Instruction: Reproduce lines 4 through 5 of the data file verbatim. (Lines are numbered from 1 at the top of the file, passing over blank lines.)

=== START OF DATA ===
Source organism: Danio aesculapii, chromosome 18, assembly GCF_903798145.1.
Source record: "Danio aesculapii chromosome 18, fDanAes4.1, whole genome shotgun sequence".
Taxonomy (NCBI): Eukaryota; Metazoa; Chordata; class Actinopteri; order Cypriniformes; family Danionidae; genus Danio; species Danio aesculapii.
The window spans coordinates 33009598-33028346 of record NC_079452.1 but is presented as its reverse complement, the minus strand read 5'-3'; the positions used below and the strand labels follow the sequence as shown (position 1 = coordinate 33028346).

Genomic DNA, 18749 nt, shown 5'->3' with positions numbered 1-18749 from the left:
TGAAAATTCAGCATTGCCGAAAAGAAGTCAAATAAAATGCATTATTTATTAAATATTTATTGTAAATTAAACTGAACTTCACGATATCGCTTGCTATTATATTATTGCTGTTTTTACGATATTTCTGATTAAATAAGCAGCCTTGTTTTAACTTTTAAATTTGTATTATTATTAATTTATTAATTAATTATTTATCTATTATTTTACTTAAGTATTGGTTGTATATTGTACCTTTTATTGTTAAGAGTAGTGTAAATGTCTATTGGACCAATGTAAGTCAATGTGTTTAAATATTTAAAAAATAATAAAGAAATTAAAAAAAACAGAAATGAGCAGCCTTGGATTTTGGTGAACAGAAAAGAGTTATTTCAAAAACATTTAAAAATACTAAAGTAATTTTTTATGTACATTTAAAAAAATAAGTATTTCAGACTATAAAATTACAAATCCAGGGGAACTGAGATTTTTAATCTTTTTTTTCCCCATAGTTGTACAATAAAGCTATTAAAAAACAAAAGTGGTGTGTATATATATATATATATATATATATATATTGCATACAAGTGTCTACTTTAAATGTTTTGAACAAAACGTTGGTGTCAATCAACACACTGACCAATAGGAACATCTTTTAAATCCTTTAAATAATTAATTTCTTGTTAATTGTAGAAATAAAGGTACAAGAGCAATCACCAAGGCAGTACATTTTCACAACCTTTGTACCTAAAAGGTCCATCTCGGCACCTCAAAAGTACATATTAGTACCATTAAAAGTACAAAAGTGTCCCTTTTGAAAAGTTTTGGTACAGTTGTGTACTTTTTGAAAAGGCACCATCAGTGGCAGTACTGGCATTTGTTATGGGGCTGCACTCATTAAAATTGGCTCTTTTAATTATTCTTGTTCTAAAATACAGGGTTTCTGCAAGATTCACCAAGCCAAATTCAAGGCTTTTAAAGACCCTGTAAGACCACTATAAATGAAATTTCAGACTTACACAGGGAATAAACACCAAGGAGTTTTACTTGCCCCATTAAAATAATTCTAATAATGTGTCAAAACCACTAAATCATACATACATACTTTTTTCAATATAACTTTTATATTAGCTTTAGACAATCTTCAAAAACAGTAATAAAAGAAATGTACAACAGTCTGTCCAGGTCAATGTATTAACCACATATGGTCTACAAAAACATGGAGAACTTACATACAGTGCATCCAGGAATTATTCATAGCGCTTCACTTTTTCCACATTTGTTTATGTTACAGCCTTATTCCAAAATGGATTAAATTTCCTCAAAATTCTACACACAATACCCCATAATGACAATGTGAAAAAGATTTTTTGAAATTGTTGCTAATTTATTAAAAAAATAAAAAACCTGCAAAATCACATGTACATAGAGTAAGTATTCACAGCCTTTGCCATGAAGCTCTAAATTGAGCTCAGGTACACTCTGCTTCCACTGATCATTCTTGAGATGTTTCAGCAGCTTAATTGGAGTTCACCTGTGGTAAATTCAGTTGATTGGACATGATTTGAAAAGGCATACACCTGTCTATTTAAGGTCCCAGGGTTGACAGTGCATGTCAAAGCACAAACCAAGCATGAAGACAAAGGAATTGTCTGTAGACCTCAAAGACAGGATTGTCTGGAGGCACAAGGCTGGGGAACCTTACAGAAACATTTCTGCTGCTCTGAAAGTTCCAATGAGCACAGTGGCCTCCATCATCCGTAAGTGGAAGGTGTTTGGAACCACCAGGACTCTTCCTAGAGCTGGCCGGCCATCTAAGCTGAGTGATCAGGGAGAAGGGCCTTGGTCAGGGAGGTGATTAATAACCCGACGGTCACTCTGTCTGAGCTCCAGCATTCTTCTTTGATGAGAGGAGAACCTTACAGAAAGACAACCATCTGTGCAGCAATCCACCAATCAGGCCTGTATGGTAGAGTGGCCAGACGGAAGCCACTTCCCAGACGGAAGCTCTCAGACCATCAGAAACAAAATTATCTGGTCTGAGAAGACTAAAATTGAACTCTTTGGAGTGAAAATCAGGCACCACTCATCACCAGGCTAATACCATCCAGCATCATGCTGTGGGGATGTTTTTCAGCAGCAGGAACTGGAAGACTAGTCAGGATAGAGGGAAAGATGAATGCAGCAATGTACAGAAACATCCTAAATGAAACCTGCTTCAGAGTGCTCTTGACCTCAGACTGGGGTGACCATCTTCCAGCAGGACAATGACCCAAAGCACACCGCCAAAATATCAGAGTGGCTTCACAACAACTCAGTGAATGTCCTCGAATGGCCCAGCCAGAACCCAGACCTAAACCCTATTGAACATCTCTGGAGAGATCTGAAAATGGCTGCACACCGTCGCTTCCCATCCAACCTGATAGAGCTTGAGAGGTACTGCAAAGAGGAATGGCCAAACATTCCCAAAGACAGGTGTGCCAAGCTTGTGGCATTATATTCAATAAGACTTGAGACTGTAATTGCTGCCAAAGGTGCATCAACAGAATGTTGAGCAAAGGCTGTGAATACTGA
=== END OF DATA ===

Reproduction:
The window spans coordinates 33009598-33028346 of record NC_079452.1 but is presented as its reverse complement, the minus strand read 5'-3'; the positions used below and the strand labels follow the sequence as shown (position 1 = coordinate 33028346).

Genomic DNA, 18749 nt, shown 5'->3' with positions numbered 1-18749 from the left: